• Sex Without Bodies: Christians cannot simply accept or reject “same-sex marriage” and think we have settled our sexual ethics. The LGBTQIA coalition has other challenges for the church.
  • Why the Biblical Languages Matter—Even if You Forget Them: Many students assume that the study of the languages is useless if the specifics are forgotten at a later point.   Indeed, this may be the biggest assumption in the mind of today’s seminary students. This assumption, however, is profoundly mistaken.

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Flotsam and jetsam (6/26)

Good Reads

  • The Sexual Devolution: The statistics tell us that 70 percent to 80 percent of college-age students are sexually active, but what they don’t say is how numbing and sad much of that sex actually is.
  • C. S. Lewis, Evangelical Rock Star: To this day Lewis, who published the first of his children’s books about “Narnia” in 1950, remains deeply compelling for many evangelicals, more so than for Catholics and mainline Protestants. Why?

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Flotsam and jetsam (6/24)

Good Reads

  • Why I Don’t Hate the Word ‘Inerrancy’: I hate a number of things. Some of them are rather silly: soap operas, egg mayonnaise, cats. Some of them are deadly serious: sex slavery, adultery, cancer, human trafficking, abortion, racism. In a handful of cases, I even hate words: “moist,” “ogle,” and “pamphlet” are among the most odious. But I don’t hate the word “inerrancy.” In fact, it doesn’t bother me in the slightest.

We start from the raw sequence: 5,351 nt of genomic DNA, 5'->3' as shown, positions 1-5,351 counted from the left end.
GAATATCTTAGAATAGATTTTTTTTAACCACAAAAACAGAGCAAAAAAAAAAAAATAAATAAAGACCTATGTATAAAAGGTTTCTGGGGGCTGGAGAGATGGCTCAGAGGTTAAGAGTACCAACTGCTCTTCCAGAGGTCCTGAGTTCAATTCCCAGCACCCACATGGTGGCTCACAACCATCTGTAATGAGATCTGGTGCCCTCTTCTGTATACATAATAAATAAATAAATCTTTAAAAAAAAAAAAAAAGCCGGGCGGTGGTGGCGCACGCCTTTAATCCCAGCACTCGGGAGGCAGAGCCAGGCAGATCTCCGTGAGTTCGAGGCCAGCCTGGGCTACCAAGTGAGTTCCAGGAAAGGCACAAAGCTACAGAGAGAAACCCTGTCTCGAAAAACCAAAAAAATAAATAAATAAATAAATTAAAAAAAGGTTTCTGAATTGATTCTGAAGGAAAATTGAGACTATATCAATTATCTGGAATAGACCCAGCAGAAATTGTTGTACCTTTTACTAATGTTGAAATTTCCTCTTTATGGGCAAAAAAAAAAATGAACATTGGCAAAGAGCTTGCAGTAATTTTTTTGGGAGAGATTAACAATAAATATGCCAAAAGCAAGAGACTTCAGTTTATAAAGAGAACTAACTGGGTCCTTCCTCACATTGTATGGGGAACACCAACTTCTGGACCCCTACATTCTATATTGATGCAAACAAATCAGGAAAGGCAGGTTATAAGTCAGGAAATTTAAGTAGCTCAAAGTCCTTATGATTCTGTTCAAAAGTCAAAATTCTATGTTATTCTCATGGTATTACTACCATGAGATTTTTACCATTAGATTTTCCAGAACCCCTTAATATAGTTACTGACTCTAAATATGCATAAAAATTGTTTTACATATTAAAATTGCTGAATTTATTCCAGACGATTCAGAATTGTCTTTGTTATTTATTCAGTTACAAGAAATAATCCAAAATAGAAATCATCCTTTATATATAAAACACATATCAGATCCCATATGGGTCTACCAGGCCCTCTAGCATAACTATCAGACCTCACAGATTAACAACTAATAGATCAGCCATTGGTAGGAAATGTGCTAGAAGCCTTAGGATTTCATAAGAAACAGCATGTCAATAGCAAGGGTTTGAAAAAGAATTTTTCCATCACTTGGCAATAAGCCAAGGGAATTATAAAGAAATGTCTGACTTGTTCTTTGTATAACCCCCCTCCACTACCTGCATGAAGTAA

• How Much Time Do Pastors Spend Preparing a Sermon? Most pastors have workweeks much longer than we realize because of the invisible nature of sermon preparation. As for me, the results of this poll have caused me to pray even more fervently for my pastor. His work is long. His work is never-ending. But the work he does is vitally important.
  • Five Dangers of Unaligned Small Groups: Over the years I have been surprised to find out how many church leaders have a laissez faire attitude about what is being taught in small groups and Sunday school classes. Allow me to share five dangers of this “anything goes” approach.

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Flotsam and jetsam (6/21)

Good Reads

  • The Fitness-Driven Church: Across the country, congregations are whipping members into shape with highly marketed, faith-based health programs. What’s right—and troubling—about the trend.
  • Think Inside the Box: Forget brainstorming: People are at their most innovative when they work within the constraints of what they already know.
  • Yes Church, We Still Need Seminaries: But the popular notion of seminaries as a place for training pastors and church leaders needs to be reexamined. Theological schools need to ask “How can we better serve the whole church?” Not just pastors, but people of all occupations who need deeper training in the faith?
  • How Reading Makes Us More Human: A debate has erupted over whether reading fiction makes human beings more moral. But what if its real value consists in something even more fundamental?